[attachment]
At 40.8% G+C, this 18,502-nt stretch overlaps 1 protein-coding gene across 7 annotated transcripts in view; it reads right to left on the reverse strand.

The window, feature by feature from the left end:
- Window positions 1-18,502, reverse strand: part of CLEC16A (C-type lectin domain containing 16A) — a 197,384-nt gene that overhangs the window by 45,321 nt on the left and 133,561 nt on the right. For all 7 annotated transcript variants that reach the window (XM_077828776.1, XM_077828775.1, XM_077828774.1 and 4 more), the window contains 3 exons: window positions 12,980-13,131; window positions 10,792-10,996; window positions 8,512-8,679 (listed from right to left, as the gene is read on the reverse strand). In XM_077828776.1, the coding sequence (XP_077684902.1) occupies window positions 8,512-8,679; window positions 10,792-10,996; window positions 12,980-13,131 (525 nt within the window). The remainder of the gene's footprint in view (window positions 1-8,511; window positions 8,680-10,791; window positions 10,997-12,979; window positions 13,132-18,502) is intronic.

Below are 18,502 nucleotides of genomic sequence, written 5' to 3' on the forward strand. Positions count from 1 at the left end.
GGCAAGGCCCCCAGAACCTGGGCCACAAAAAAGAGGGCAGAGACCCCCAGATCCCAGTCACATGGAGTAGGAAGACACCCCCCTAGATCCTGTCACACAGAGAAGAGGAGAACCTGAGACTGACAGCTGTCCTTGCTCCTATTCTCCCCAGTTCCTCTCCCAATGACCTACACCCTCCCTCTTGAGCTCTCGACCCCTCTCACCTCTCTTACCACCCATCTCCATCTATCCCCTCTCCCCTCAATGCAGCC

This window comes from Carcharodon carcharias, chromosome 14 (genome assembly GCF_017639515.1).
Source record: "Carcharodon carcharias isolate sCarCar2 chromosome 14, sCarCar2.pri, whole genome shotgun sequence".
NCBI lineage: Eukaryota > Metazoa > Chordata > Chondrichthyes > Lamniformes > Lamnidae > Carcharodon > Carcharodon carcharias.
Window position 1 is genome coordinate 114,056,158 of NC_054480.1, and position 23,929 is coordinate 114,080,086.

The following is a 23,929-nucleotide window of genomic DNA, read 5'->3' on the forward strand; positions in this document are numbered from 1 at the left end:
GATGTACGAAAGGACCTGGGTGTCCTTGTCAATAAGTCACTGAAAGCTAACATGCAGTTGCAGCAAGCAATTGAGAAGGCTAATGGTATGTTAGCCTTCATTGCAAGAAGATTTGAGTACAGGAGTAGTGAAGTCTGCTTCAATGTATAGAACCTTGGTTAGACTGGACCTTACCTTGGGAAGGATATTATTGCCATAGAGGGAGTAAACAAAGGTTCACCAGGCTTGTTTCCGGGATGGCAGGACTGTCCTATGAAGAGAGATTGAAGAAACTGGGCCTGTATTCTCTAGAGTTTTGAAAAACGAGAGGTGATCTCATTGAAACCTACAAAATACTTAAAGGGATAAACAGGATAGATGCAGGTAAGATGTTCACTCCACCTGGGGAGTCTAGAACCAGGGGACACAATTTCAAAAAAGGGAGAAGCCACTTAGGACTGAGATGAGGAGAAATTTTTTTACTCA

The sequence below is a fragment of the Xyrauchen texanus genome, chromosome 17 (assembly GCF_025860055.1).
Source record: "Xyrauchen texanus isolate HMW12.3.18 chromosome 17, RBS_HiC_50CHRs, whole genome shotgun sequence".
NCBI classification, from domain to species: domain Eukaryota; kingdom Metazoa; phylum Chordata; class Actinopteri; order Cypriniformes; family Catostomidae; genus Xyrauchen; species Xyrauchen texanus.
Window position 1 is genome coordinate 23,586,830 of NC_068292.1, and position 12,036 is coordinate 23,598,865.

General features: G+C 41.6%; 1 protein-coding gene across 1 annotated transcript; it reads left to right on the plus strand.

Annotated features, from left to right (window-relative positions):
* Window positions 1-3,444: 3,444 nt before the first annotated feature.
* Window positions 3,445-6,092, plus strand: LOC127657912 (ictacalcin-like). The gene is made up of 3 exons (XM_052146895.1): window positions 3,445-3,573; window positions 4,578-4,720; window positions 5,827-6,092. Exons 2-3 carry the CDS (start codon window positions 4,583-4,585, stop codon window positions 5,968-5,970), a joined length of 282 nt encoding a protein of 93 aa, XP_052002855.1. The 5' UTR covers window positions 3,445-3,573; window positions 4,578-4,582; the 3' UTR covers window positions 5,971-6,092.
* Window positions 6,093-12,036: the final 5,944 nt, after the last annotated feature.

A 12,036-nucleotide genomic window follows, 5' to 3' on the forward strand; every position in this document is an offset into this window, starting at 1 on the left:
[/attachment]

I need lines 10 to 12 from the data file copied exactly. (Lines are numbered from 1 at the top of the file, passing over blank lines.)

The following is a 23,929-nucleotide window of genomic DNA, read 5'->3' on the forward strand; positions in this document are numbered from 1 at the left end:
GATGTACGAAAGGACCTGGGTGTCCTTGTCAATAAGTCACTGAAAGCTAACATGCAGTTGCAGCAAGCAATTGAGAAGGCTAATGGTATGTTAGCCTTCATTGCAAGAAGATTTGAGTACAGGAGTAGTGAAGTCTGCTTCAATGTATAGAACCTTGGTTAGACTGGACCTTACCTTGGGAAGGATATTATTGCCATAGAGGGAGTAAACAAAGGTTCACCAGGCTTGTTTCCGGGATGGCAGGACTGTCCTATGAAGAGAGATTGAAGAAACTGGGCCTGTATTCTCTAGAGTTTTGAAAAACGAGAGGTGATCTCATTGAAACCTACAAAATACTTAAAGGGATAAACAGGATAGATGCAGGTAAGATGTTCACTCCACCTGGGGAGTCTAGAACCAGGGGACACAATTTCAAAAAAGGGAGAAGCCACTTAGGACTGAGATGAGGAGAAATTTTTTTACTCA

The sequence below is a fragment of the Xyrauchen texanus genome, chromosome 17 (assembly GCF_025860055.1).